This course looks at the latest technologies and offerings in the marketplace of patio doors and sliding glass walls for new and existing homes. Patio doors include sliding doors, as well as in-swing and out-swing doors. Sliding glass walls include stacking, bi-fold, and pocket operational styles.
Moisture intrusion in a wall system can cause numerous building defects as well as health ailments for building occupants. This course will review the cause and effects of moisture intrusion and will discuss how fiber cement panels can be used as a rainscreen to mitigate this moisture. We will identify different rainscreen technologies and ASTM and AAMA testing standards that measure their performance. By the end of the course you will understand basic design approaches and guidelines for installing fiber cement panels as a rainscreen.
Commercial facilities using reclaimed water for flushing toilets and urinals should be mindful of the negative impact this harsher water can have on the plumbing systems, including flushometers. New flushometers are available that have been specifically engineered for reclaimed water applications.
This course will cover the importance of water conservation, how reclaimed water contributes to water conservation, the risks that reclaimed water poses for traditional flushometers, and how new reclaimed water flushometers address these risks, as well as reclaimed water flushometer options available on the market today.
Excessive and unrestricted light from bollards, columns, and post tops can negatively impact people, animals, and the environment. However, fixtures that are designed to Dark Sky specifications can dramatically reduce the amount of sky glow and light pollution while saving energy and mitigating impact on the environment. This learning unit will explore the concept of Dark Sky and how architects can specify luminaires to help reduce light pollution and encourage a healthier and more responsible approach to lighting.
Wood and Indoor Environment - Creating Beneficial Spaces for Living, Working, Well-Being (Print Course)
The objectives of sustainable design are broader than just environmental effects, having come to embrace issues of human health and performance. Many factors influence whether a building has a positive or negative impact on its occupants. This course highlights remarkable buildings where the use of wood as a structural or finish material has made a unique contribution, with a focus on indoor air quality, acoustics, physical health, and a natural, positive human response to wood that has always been intuitive, but is increasingly being proven by research and experience.
Past as Prologue: An Examination of Natural Ventilation as a Proven Means to Help Meet Architecture 2030 Goals
The objectives of Architecture 2030 require strategies that rethink how we plan, design, and construct buildings in order to dramatically reduce greenhouse gas. One building strategy that has gained favor throughout some parts of the world and is currently growing in the U.S. is the idea of natural ventilation. This paper examines the case for natural ventilationâ€”what it means for the build environment, how natural ventilation principles are applied, and a proven way forward for designers committed to the Architecture 2030 initiative.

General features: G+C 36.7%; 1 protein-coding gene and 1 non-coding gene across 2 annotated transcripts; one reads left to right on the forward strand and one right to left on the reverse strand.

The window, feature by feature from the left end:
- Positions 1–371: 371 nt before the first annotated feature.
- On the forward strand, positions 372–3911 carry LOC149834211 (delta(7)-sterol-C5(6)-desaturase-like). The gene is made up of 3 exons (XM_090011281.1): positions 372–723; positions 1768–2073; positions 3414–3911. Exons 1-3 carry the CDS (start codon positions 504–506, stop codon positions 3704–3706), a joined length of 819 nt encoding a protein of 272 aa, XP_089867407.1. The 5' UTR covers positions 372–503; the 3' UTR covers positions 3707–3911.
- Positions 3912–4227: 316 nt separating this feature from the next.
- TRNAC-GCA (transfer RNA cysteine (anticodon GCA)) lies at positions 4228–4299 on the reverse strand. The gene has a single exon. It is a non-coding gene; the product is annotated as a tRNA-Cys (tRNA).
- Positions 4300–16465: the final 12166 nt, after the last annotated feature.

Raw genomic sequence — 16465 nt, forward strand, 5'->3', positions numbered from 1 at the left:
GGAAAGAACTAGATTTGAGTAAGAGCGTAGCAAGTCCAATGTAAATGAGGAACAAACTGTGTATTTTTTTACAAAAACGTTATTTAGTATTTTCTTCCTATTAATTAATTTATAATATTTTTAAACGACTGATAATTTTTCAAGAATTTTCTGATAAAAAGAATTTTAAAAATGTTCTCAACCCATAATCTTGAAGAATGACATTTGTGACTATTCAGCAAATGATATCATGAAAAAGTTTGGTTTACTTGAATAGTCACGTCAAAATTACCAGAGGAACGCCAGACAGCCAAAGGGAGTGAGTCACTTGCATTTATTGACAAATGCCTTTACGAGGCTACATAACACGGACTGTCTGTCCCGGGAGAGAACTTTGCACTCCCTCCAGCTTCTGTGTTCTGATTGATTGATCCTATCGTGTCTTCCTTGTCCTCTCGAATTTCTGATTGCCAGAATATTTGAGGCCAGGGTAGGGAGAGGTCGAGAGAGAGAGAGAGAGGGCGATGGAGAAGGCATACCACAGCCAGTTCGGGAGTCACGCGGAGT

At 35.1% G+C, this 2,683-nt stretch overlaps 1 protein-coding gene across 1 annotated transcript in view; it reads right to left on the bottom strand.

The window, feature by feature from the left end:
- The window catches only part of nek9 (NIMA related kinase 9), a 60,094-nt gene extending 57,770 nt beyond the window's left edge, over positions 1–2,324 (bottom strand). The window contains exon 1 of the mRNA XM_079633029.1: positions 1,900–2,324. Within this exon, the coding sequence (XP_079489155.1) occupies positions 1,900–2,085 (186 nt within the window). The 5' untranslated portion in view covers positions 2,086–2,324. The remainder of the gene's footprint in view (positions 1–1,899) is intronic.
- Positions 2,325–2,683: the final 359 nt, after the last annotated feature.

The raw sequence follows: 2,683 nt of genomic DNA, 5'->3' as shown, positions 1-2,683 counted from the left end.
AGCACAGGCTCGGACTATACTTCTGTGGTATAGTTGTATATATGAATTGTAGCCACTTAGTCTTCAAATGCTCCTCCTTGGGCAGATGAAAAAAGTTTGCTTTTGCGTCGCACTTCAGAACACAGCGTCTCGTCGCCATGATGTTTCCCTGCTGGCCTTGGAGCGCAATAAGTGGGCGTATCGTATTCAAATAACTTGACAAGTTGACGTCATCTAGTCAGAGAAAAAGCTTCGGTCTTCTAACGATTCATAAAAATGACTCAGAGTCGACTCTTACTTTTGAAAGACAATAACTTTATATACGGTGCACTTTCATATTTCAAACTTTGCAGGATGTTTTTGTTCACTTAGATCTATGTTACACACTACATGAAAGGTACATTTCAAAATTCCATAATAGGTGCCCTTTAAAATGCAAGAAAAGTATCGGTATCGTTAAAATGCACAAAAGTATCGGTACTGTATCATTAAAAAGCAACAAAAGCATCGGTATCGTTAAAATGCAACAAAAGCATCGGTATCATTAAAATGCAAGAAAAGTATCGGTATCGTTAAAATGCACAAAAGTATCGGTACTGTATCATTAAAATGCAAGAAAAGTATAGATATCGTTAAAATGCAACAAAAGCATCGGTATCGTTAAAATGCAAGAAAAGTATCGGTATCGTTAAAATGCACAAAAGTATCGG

Blending nature with the sophistication of modern architecture, natural ventilation is both cost and energy-efficient. Natural ventilation systems harness wind and heat to create a comfortable and healthy internal environment with optimal temperature and humidity levels and good IAQ.
This course covers the fundamentals of quartz surfacing including its performance attributes vs. alternative products and typical applications. The course provides an overview of the production, testing and quality-assurance processes in the quartz surfacing industry. This will include an explanation of the supply chain and route to market, from raw material to the end consumer or project, as well as best practices in fabrication and installation of quartz surfacing.
Low voltage distribution systems (LVDS) can offer an efficient and cost-effective alternative to traditional high voltage systems, but until recently were relegated to path lighting and decorative accents. With the advancement of LED technologies, LVDS can finally move inside and be utilized as the backbone for a general lighting strategy. LV lighting systems have voltages that are lower than 30 volts DC and use a Class 2 power source, and they are considered much safer during installation, maintenance, and use. Consequently, these systems carry different and more lenient electric safety code requirements.
This course will explain the background context of traditional and low voltage systems, including their common uses and code requirements, and will explore the benefits of combining a LV distribution system with LED lighting for general lighting systems. Also, this learning unit will address installation, insulation, maintenance, and potential cost savings associated with specifying an LVDS for general lighting. Finally, this course will look at how LV systems can be used effectively to address emergency lighting requirements.
When an architect or designer meets with a luxury client, an insiderâ€™s knowledge of kitchen design trends adds value to the relationship. To discover those trends, the winners and judges from a global kitchen design contest were recently asked for their insights. The contest is sponsored each year by a major manufacturer of high-end appliances. The biggest trend: function is first, then form.
This course educates architects and designers about what kitchen design professionals in the field consider the hottest, trendiest and most requested enhancements to functionality in a luxury kitchen, as well as the most requested design styles, layouts, green features, and appliances.